President Lazarus Chakwera Thursday said it is painful to note that most Malawians have become over-dependent on nsima to the extent that they cannot live without the staple.
He was speaking in Lilongwe, where he launched the Scaling Up Nutrition (Sun) 3.0 Movement, the Nutrition Education and Communication Strategy and the Eat Well to Live Well Guide.
He said if Malawians did not diversify their diets to include foods such as cassava, bio-fortified sweet potatoes, bananas and other food stuffs, the country would continue failing to meet its nutritional needs.
“The painful truth is that those among us who say that we haven’t eaten until we have eaten nsima need to rethink our beliefs about nutrition and take seriously the science of how too much nsima consumption affects our bodies.
“This Sun 3.0 is, therefore, a unique opportunity for us to re-engineer our society towards a diversified diet. That is one message we must all carry and support from here. Private sector players like banks, hotels, companies and shops must promote this. Civil society organisations and non-governmental organisations must promote this. Community leaders like parents, parliamentarians, councillors, chiefs and the clergy must promote this,” Chakwera said.
He has since challenged Malawians to replace 10 percent of their nsima consumption every year with other more nutritious foods.
“That is the kind of discipline and commitment it will take from all of us to help make malnutrition history in our country. I am confident that we can do it, for doing great things that seem beyond our capacity is part of what it means to be Malawian,” the President said.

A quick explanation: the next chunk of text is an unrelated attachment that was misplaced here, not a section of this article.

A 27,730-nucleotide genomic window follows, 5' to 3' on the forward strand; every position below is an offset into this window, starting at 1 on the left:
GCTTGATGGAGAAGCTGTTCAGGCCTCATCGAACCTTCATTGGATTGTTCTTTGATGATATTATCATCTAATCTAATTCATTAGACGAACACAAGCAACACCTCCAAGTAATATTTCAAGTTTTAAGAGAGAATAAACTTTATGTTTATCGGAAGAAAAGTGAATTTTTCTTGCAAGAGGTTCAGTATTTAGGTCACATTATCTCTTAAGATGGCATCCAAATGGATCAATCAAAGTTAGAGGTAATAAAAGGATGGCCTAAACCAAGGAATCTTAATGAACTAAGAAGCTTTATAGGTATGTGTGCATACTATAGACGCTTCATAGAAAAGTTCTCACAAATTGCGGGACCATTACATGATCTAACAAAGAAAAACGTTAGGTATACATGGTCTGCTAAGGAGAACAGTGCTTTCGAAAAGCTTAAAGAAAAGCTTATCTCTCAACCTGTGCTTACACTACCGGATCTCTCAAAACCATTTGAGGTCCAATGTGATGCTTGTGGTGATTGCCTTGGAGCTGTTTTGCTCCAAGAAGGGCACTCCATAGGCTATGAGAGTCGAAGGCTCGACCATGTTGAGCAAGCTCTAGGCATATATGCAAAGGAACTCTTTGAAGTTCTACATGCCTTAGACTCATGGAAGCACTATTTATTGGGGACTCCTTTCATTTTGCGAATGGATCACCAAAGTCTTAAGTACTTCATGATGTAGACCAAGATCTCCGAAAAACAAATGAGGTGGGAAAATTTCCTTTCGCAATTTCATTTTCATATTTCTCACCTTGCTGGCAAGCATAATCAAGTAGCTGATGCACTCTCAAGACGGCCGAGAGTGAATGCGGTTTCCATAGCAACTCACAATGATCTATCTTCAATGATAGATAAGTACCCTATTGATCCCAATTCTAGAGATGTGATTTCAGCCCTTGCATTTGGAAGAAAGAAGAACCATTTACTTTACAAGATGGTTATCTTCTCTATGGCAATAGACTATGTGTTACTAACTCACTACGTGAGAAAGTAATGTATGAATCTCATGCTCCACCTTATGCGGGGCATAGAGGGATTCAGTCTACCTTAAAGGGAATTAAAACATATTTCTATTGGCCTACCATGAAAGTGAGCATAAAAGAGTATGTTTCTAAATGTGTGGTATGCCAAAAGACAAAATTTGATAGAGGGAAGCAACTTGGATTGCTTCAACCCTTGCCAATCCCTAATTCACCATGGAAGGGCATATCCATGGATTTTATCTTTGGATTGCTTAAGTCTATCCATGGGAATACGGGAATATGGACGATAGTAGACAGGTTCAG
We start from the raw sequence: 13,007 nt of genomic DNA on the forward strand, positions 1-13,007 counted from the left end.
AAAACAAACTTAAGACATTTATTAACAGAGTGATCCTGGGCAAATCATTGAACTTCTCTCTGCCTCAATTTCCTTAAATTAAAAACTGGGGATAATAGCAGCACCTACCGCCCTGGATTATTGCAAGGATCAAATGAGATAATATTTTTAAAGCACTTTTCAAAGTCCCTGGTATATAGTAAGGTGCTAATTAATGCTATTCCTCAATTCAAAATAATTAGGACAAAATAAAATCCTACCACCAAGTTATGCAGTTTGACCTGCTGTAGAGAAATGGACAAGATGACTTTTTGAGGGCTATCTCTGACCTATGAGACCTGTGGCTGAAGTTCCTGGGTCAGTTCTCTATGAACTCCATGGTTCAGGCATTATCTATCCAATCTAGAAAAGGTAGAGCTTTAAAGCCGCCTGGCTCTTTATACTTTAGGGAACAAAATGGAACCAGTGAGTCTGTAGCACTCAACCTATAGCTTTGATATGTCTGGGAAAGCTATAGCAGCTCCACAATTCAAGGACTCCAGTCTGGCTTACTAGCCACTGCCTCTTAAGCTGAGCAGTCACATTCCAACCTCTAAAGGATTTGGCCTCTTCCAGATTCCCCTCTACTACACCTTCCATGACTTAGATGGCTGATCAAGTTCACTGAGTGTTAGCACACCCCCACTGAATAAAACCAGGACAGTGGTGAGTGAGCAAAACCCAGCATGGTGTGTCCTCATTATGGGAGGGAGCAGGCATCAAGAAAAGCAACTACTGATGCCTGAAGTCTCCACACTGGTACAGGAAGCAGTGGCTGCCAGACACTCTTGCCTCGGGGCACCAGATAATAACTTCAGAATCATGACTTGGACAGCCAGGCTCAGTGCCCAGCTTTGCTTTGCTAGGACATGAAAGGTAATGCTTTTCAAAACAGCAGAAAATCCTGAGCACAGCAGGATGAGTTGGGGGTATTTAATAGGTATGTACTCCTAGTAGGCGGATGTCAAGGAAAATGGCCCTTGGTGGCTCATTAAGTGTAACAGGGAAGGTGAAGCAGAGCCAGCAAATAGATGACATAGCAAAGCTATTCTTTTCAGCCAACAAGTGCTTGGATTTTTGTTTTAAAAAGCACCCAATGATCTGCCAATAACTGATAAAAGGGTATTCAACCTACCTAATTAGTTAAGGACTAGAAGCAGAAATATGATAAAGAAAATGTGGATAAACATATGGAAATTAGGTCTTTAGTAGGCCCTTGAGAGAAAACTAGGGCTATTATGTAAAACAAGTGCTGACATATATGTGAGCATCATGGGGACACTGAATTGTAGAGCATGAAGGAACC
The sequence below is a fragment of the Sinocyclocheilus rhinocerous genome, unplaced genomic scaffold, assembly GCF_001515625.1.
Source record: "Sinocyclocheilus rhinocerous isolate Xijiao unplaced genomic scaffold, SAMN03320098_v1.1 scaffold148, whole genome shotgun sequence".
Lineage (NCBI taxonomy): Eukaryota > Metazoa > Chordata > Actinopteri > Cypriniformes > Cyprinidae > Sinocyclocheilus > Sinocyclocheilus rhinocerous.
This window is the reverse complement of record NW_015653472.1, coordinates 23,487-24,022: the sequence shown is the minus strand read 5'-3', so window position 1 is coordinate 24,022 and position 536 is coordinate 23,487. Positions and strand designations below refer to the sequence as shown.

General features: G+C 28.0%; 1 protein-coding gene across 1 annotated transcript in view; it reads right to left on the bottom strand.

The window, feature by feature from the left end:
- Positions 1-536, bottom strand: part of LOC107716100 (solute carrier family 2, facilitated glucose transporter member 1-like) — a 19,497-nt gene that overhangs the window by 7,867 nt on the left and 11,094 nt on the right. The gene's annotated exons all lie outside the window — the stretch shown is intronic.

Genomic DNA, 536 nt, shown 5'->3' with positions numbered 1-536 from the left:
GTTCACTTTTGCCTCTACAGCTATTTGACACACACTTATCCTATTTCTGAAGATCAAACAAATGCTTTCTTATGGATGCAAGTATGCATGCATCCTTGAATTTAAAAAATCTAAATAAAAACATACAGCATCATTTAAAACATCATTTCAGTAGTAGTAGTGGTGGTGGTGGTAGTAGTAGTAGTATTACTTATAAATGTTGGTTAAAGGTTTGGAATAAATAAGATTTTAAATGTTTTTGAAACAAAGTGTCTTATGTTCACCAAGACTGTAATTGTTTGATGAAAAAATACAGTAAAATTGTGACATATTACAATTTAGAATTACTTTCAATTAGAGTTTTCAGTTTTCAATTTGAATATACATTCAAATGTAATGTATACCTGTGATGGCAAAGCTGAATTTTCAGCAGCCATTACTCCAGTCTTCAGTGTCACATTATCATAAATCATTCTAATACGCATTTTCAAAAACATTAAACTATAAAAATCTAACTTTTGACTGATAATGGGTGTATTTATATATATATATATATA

According to the 2020 Integrated Household Survey, the rate of stunting in Malawi has gone down from 47 percent to 33 percent; the Vitamin A deficiency rate is down from 22 percent to a record low of 3.6 percent while the proportion of children who require hospitalisation due to severe acute malnutrition has significantly reduced from 3 percent to less than 1 percent.
Chakwera hailed the strong partnership among the government, development partners, private sector and other stakeholders in fighting malnutrition.
Vice-President Saulos Chilima bemoaned the absence of nutrition experts at community level, saying, in the past, they used to advise community members on good eating habits.
United Nations Assistant Secretary- General and Coordinator for Sun 3.0 Gerda Verburg hailed Chakwera for his commitment to eradicating malnutrition from the country.
Verburg said, for Malawi to effectively combat the challenge of malnutrition, it needed to invest more in children so that they grow into healthy adults.